Document Type : Research Article


Department of Plant Production, Faculty of Agriculture, University of Torbat Heydarieh, Torbat Heydarieh, Iran


Saffron is a plant belonging to the lily family, which is one of the most valuable species of medicinal plants and is often cultivated in areas with dry climates. Saffron is the main source of income for many farmers in the rural areas of the east of the country and after pistachio; it is the most valuable agricultural product in Iran. The yield and quality of saffron is influenced by various economic, social, educational and cultural characteristics of saffron growers. Considering the effect of various environmental factors on the growth and performance of saffron, the process of examining the suitability of land for its cultivation requires the use of comprehensive and diverse spatial information. Applying appropriate management methods to solve the existing limitations will lead to the actual performance approaching the potential performance.  Considering that the level of planting saffron in many parts of the country is increasing, and on the other hand, based on the long-term average statistics, its yield has decreased significantly, the need for continuous monitoring of the level of planting and yield is one of the essential issues of managers.  The purpose of this research was to investigate the relationship between climatic and management factors with saffron yield and to determine the most important parameters affecting yield using saffron information in the Kadkan section of Torbet Heydarieh. It was done to analyze and check the performance of saffron in 2021.
Materials and Methods
In order to investigate the cultivation of saffron and its yield in the Kadkan of Torbat-Hydaria, the data of the cultivation area and yield in 2021 were analyzed. A questionnaire was used to collect data. The questionnaire included information on cultivation area, production rate, and type of irrigation, age of the farm, education and age of the farmer. In this regard, the questionnaire was conducted from 447 people (at the level of 302 hectares) of saffron farmers. The information of these questionnaires was used to analyze the cultivation of saffron in Kadkan of Torbat Heydarieh in 2021.
Results and Discussion
The saffron yield recorded was 3.8 kg of dry stigmas per hectare, signifying a decrease when compared to previous years, with a decline of 26% and 56% compared to 2019 and 2018, respectively. Analysis of the results revealed that the highest saffron yield was observed in four-year-old farms, amounting to 4.17 kg per hectare. Conversely, fields irrigated from the river exhibited the lowest yield at 2.76 kg per hectare, as per the findings of the current study. Based on this study, there was no significant difference between the yield of saffron stigma in pressure irrigation (4.07 kg/ha) and flood irrigation (4.03 kg/ha) of the researched fields. The yield in saffron farms had an inverse relationship with the age of the farmer, so that with the increase in the age of the farms that were covered by the age of the farmers, the yield decreased and the farms that were under the management of younger people, the yield was higher. According to the results, the saffron farms that were cultivated under the management of uneducated farmers had the lowest yield (2.8 kg/ha) and those with university education had the highest yield of saffron stigma (1.5 kg/ha). The results of the cultivated area data showed that with the increase in the cultivated area of saffron, its yield decreased (the regression coefficient with the first-order model was 26% and the second-order model was 38%).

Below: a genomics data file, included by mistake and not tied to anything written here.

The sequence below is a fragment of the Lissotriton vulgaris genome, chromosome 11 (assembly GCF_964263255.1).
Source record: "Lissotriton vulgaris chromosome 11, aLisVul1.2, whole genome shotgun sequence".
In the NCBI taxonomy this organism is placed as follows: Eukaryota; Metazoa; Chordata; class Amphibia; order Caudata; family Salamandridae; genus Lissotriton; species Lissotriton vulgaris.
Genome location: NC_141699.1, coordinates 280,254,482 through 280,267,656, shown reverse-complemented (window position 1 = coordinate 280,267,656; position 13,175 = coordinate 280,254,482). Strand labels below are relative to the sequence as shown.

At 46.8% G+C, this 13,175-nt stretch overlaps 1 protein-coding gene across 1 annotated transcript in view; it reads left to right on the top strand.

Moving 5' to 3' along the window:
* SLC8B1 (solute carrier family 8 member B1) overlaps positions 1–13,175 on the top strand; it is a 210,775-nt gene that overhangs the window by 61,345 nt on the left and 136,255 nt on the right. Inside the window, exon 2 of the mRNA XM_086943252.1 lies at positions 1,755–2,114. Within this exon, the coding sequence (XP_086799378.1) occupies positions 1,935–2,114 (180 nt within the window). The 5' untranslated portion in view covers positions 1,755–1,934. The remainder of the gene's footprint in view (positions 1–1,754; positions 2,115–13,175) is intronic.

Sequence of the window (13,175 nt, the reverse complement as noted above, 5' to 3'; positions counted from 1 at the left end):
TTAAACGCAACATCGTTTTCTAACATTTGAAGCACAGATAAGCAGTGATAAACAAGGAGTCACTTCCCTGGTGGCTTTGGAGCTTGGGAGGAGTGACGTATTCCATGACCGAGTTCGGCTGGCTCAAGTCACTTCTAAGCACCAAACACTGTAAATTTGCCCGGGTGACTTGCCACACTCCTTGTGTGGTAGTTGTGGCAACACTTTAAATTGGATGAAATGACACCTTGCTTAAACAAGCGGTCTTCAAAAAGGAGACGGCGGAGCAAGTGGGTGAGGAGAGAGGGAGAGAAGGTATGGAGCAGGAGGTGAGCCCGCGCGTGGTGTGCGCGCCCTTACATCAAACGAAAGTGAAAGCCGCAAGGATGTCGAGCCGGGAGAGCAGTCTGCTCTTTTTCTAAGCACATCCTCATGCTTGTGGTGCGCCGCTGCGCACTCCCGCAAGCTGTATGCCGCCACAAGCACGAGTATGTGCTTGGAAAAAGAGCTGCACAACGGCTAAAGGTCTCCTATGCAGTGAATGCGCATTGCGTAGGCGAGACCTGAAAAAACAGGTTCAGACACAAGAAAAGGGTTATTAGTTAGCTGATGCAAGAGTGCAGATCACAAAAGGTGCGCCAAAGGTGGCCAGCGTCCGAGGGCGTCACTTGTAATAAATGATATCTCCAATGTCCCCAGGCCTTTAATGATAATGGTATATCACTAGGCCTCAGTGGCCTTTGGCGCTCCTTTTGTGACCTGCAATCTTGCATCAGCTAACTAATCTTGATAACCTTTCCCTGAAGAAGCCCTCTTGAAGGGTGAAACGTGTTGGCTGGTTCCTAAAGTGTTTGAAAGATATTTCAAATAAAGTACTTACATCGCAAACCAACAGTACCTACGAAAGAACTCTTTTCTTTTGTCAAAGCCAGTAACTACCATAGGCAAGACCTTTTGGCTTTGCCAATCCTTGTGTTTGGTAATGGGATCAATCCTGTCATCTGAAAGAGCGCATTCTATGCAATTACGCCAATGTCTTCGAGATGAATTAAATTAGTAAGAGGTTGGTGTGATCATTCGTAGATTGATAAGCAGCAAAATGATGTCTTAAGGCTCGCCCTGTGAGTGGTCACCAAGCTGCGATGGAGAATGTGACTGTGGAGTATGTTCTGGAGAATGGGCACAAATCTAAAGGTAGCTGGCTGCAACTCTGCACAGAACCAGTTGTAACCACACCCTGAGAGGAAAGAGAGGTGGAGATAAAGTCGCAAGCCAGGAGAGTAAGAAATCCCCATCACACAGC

Temperature and rainfall are two influencing factors on saffron performance. In 2016 and 2017, the yield of saffron decreased significantly due to the following reasons: Decrease in rainfall compared to previous years, Improper distribution of rainfall during the vegetative growth period of saffron, The lower and more negative temperatures in 2019 (November, December, December, February and March) compared to the mentioned years caused a decrease in dry stigma harvest in 2014 compared to 2016 and 2018. Given that the majority of saffron farms in the Kadkan district are approximately 4.16 years old (as indicated in Table 2), it is anticipated that the yield of farms in this district may decline in the upcoming year. However, it's important to note that this prediction is solely based on the age of the farms, and actual outcomes may vary depending on climatic conditions. Due to the prevalence of small-scale ownership of saffron farms in Kadkan, managed within a family exploitation system, the management of these smaller farms is typically more manageable. Consequently, it is foreseeable that smaller farms may experience an increase in yield. Therefore, based on these considerations, saffron cultivation is recommended particularly for small-scale owners rather than larger landholders.


Main Subjects

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